Thursday, March 8, 6pm
SCIENCE CAFE/ENTYMOLOGY
The Puritan Tiger Beetle is an aggressive predatory beetle that is only found in the Chesapeake Bay in Maryland and in Hadley, Massachusetts along the banks of the Connecticut River. The Tiger Beetle’s habitat is confined to the sand and clay deposits along the river, left there by the glacial lakes that formed during the last ice age. This species is endangered and currently faces many threats. If this species is to be saved from extinction we have to act fast. Come learn all about the Puritan Tiger Beetle population in our area at the OEB Science Cafe. The Nacul Center. 592 Main Street, Amherst, MA (FREE)

Thursday, March 8, 6:30-10pm
FILM FESTIVAL/NATURE STUDIES
In 1968 President Lyndon Johnson signed the Wild and Scenic Rivers Act into law, protecting over 200 rivers from development. This law also protects rivers from dams, of which there are currently 75,000 nationwide modifying rivers and watersheds. In honor of the 50 year anniversary of this law, The Wild and Scenic Film Festival is celebrating the beauty of rivers and our natural environment. Some of the topics covered by these films include salmon migration, the history of the natural parks, the story of an Inuit father and son, and so much more. Westfield State University. Westfield, MA (SUGGESTED DONATION)

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Friday, March 9, 2018

Storyhour & Playgroups: Amherst, Belchertown, Cummington, East Longmeadow, Easthampton, Florence, Granby, Great Barrington, Greenfield, Hadley, Housatonic, Longmeadow, Monson, Northampton, Pelham, Shutesbury, South Hadley, Stockbridge, and Sunderland.

Friday, March 9, 4-8pm
MUSEUM ADVENTURES/ART STUDIES
Come enjoy an afternoon of art and hands-on art making for all ages inspired by works on display in the galleries at Smith College Museum of Art. This session of Free Second Friday will focus on Itty Bitty Art. Teeny tiny materials will be available to make a teeny tiny painting, collage, or other kind of artwork. Find the smallest piece of art in the museum and use it as the basis for your own itty bitty masterpiece! For more information visit Smith College Free Second Friday. Smith College Museum of Art. Northampton, MA (FREE)

Friday, March 9
THEATER/MUSIC
The Academy of Music Theatre and Academy Youth Productions presents Annie, Jr. on March 8th & 9th at 6:30PM. Based on the popular comic strip and adapted from the Tony Award-winning Best Musical, with a beloved book and score by Tony Award-winners, Thomas Meehan, Charles Strouse and Martin Charnin, Annie Jr. features everyone’s favorite little redhead in her very first adventure. With equal measures of pluck and positivity, little orphan Annie charms everyone’s hearts despite a next-to- nothing start in 1930s New York City. Sponsored by Northampton Cooperative Bank. The Academy of Music Theatre is located at 274 Main Street in Northampton. Tickets $5. General admission. 413.584.9032 x105 or visit www.aomtheatre.com.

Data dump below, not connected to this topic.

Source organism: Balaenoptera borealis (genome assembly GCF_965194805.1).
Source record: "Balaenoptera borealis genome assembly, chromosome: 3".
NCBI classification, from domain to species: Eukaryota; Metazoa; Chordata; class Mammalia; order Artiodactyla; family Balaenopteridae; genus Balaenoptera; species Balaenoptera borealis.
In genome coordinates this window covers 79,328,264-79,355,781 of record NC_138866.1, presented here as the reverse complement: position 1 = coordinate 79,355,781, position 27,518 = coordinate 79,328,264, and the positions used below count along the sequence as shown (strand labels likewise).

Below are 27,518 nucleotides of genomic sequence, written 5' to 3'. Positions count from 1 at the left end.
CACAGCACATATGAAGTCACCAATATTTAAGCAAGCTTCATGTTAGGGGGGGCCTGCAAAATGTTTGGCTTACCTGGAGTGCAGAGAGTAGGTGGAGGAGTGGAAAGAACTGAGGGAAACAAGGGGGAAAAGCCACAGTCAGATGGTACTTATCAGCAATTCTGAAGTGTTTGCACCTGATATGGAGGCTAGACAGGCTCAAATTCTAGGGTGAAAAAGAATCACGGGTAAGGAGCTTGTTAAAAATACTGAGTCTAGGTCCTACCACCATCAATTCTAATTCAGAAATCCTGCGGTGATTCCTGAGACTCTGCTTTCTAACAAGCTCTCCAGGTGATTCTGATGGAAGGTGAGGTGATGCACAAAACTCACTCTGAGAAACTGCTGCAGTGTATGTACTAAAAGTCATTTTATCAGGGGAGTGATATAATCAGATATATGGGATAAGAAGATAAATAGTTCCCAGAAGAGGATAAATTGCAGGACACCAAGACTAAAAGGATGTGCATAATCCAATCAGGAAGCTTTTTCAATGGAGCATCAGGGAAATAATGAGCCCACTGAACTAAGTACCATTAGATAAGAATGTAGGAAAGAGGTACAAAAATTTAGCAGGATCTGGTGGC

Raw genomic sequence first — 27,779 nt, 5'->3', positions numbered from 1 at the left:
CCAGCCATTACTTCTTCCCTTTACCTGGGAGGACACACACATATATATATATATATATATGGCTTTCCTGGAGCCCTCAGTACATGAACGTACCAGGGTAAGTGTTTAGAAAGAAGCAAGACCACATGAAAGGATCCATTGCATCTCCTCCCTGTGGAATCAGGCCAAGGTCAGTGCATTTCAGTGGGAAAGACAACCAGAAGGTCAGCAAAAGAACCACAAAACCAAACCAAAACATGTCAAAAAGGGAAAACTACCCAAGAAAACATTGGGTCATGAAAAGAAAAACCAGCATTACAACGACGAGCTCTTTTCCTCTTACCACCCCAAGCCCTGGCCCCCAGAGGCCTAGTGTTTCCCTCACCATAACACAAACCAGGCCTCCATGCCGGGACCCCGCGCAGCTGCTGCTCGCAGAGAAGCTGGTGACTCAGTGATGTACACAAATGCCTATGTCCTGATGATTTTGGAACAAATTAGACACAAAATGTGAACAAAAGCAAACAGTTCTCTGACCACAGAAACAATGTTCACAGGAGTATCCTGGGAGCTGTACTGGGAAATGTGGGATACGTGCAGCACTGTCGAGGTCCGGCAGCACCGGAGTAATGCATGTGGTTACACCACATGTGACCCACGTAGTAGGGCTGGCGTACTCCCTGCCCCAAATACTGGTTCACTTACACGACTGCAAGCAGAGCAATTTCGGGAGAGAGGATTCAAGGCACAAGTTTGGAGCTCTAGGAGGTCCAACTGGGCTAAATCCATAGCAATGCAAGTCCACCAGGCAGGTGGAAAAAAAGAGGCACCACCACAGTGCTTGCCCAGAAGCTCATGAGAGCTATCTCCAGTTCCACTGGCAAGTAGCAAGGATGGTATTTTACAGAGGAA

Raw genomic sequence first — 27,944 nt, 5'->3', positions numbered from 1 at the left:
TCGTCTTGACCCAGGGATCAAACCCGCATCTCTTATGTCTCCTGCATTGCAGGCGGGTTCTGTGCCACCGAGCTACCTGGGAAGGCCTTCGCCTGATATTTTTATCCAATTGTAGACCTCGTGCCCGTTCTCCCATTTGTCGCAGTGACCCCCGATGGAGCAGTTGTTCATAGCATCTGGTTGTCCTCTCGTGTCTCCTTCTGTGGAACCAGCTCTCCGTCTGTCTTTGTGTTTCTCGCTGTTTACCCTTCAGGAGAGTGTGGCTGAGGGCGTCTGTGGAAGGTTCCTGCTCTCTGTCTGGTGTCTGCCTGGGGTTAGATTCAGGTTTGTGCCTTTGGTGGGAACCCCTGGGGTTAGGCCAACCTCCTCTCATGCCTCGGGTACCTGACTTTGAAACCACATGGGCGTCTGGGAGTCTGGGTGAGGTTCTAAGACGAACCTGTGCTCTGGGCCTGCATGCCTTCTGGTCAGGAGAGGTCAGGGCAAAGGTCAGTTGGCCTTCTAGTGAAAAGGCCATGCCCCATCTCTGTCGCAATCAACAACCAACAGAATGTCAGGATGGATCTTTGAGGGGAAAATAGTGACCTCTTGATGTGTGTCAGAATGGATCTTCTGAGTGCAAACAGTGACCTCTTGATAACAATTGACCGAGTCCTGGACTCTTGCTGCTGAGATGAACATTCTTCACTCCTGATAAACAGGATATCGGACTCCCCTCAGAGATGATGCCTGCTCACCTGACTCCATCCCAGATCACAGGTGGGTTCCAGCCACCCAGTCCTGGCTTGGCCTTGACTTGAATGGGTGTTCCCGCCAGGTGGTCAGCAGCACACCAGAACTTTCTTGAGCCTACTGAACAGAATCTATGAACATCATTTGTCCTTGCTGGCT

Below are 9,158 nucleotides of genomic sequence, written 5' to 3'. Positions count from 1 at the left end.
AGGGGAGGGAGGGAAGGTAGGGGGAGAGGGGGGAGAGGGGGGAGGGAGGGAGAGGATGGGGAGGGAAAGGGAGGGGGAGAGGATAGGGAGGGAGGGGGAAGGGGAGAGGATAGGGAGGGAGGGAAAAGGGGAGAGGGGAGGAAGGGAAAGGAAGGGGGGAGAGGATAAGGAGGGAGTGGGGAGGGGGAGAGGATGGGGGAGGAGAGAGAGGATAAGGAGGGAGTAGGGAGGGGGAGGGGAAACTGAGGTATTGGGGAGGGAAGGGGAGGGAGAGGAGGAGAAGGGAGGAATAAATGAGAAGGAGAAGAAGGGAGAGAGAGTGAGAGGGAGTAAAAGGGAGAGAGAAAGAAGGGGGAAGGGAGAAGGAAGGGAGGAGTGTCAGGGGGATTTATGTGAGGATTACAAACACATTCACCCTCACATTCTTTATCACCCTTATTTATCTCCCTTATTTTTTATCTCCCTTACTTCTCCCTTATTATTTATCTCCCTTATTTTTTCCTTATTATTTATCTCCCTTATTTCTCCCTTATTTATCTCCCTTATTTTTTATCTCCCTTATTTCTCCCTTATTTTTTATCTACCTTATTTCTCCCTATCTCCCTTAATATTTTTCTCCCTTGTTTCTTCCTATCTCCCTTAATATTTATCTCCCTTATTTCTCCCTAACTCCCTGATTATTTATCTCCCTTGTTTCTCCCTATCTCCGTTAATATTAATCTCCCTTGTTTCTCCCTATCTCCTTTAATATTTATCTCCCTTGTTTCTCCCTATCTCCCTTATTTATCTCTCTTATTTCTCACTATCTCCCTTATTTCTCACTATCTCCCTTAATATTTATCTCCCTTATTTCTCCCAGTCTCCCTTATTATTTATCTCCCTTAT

Friday, March 9, 8-10pm
WORLD MUSIC/CONCERT
Born in the town of Ladysmith, South Africa, Joseph Shabalala had a series of dreams in 1964. In those dreams, Shabalala heard the beautiful harmonies of Isicathamiya music, a 20th century genre, thought to be a mixture of traditional Zulu music with American ragtime music, which became very popular following a series of tours in South Africa in the 1860s. Based on these dreams, Shabalala founded the male choral group Ladysmith Black Mambazo. The group entered local Isicathamiya competitions and eventually became so dominant that they were forbidden from entering the competitions. The word ‘mambazo,’ in fact means ‘axe,’ reflecting how the band regularly ‘chopped down’ their competition. After their collaboration with Paul Simon on the groundbreaking 1986 album Graceland, Ladysmith Black Mambazo became known and loved all over the world. The group has won five Grammy awards and numerous other awards around the world. Don’t miss this opportunity to hear one of the most influence bands in contemporary world music right here in Pittsfield! For more information visit Ladysmith Black Mambazo. Colonial Theatre. 111 South Street, Pittsfield, MA ($$)

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Hilltown Families’ list of Suggested Events is supported in part by a grant from the Belchertown, Buckland, Chicopee, Plainfield, Shelburne, Westhampton, and Worthington Cultural Councils, local agencies which are supported by the Massachusetts Cultural Council, a state agency.